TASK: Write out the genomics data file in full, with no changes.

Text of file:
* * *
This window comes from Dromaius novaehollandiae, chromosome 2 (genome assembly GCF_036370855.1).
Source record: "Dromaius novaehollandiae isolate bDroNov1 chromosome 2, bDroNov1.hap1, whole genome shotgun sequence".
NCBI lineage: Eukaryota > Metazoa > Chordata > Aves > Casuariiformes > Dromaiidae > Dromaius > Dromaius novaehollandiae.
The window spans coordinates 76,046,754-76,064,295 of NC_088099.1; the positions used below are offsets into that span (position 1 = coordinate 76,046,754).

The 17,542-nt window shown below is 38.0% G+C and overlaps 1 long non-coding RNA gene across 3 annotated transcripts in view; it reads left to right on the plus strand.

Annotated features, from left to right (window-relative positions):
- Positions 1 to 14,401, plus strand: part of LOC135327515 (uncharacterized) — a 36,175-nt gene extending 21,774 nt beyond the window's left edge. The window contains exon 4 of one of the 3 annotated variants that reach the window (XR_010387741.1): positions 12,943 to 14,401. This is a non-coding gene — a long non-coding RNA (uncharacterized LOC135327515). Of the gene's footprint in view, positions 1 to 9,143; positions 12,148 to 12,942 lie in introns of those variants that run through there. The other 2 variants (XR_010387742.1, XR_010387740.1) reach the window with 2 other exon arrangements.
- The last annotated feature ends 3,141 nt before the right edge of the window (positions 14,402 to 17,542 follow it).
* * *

This window comes from Dromaius novaehollandiae, chromosome 2 (genome assembly GCF_036370855.1).
Source record: "Dromaius novaehollandiae isolate bDroNov1 chromosome 2, bDroNov1.hap1, whole genome shotgun sequence".
NCBI lineage: Eukaryota > Metazoa > Chordata > Aves > Casuariiformes > Dromaiidae > Dromaius > Dromaius novaehollandiae.
The window spans coordinates 76,046,754-76,064,295 of NC_088099.1; the positions used below are offsets into that span (position 1 = coordinate 76,046,754).

The 17,542-nt window shown below is 38.0% G+C and overlaps 1 long non-coding RNA gene across 3 annotated transcripts in view; it reads left to right on the plus strand.

Annotated features, from left to right (window-relative positions):
- Positions 1 to 14,401, plus strand: part of LOC135327515 (uncharacterized) — a 36,175-nt gene extending 21,774 nt beyond the window's left edge. The window contains exon 4 of one of the 3 annotated variants that reach the window (XR_010387741.1): positions 12,943 to 14,401. This is a non-coding gene — a long non-coding RNA (uncharacterized LOC135327515). Of the gene's footprint in view, positions 1 to 9,143; positions 12,148 to 12,942 lie in introns of those variants that run through there. The other 2 variants (XR_010387742.1, XR_010387740.1) reach the window with 2 other exon arrangements.
- The last annotated feature ends 3,141 nt before the right edge of the window (positions 14,402 to 17,542 follow it).